“If you want to feel good, doing good is a great place to start” Action for Happiness
Use my time, skills and resources to work hard, earn money and make financial donations to support those on the ground, helping the people and animals of Ukraine.
Offer my time and skills to an animal sanctuary that had recently relocated from England to Scotland and, by serendipity, landed almost on my doorstep.
Stop watching the late-night news and obsessively scrolling the social channels for updates and start getting my news from Ukraine in manageable chunks.
Spend my down time with people that knew me well, loved me on the downs as wells as the up’s and broadcasted positivity, happiness and most of all, understanding, at a time when I needed it most.
Join a new yoga class starting up locally and stretch my body, mind and spirit at the end of a working day.
Step out of my front door into nature and walk sandy beaches, swim in icy lochs and rivers and take in the view of the Scots pines on the horizon, tall, solid, ancient and reassuring.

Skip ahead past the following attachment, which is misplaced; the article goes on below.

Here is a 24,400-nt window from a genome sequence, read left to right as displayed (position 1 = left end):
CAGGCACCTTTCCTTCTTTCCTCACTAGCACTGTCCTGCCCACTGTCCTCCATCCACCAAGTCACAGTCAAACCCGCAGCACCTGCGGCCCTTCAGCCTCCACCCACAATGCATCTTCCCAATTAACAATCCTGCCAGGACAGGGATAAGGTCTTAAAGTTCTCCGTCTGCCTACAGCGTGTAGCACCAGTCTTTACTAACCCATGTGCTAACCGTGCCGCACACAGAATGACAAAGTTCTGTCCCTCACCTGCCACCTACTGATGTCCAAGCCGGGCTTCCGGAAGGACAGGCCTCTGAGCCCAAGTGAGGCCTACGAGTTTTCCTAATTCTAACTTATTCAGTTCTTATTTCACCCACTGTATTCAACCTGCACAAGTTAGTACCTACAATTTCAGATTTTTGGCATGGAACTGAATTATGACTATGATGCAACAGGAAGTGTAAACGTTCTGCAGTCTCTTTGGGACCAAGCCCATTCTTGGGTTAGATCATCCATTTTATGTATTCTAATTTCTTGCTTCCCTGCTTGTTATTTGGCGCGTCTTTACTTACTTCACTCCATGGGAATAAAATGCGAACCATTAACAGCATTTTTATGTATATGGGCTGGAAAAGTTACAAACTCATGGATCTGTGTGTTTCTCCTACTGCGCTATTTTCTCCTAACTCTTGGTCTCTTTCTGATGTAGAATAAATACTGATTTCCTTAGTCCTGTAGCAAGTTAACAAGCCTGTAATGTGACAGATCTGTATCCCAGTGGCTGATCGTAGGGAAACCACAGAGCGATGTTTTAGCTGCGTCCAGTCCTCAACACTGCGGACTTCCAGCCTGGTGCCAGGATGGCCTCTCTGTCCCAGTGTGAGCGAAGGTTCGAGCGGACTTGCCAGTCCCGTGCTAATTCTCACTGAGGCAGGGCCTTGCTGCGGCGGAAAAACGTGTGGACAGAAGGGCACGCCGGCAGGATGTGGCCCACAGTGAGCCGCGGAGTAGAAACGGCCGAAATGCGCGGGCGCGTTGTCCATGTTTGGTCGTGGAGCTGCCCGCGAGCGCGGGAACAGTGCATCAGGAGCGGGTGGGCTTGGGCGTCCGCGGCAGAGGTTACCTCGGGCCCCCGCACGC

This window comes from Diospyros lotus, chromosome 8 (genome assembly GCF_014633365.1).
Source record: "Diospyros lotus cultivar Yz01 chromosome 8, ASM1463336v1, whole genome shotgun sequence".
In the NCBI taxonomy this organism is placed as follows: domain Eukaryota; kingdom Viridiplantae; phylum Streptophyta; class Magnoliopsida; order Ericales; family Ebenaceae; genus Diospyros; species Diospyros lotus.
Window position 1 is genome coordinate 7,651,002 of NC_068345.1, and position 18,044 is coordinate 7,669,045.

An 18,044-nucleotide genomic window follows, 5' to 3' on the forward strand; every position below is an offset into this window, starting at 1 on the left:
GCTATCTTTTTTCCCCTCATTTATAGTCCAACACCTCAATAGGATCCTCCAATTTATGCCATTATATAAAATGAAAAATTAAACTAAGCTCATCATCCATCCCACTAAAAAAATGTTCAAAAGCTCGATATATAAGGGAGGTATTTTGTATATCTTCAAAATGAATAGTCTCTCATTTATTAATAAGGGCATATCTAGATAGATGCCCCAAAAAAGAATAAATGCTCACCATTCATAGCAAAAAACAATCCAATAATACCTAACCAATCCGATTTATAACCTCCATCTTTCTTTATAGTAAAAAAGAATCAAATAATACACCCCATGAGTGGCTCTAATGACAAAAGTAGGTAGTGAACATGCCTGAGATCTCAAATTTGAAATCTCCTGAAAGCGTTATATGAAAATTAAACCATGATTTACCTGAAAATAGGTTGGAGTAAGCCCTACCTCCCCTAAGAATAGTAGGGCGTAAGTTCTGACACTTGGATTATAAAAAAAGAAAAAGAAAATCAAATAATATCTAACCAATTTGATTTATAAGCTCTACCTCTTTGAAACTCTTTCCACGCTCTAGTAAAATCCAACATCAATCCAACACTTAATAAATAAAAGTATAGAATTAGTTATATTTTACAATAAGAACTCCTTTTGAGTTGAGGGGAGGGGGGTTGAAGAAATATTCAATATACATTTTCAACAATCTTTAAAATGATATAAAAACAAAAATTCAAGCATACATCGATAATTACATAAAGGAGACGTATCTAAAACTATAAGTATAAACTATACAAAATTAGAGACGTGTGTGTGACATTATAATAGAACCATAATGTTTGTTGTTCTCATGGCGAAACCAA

Take a breath, a moment, to acknowledge my sadness and the terrible events happening globally and, in the pause, balance this with micro moments of happiness.
And whilst my usual trick of writing a gratitude diary still feels beyond me right now, I COULD re-read moments of gratitude I’d captured during the first 2020 lockdown, which reminded me that even in the darkest of times, I could still find some light.
And so here I am. Two thirds of the way through my first 90 days. Still sad, still shocked, not denying the bad bits in life, but feeling a little more balanced. Acknowledging that things don’t always go to plan. That new beginnings don’t always arrive at the perfect moment.
But noticing that winter has turned to spring, and that summer is on the advance. Well and truly learning the ropes from my wonderful new team, putting my heart and soul into my brilliant new role and feeling ready to deliver on The Happy Learning Company customer promise…
“Let no one come to you without leaving better and happier” Mother Theresa
ps. If you'd like to know more about how you can support organisations to create happiness, get in touch at firstname.lastname@example.org Our team is growing. You may just be the person we are looking for.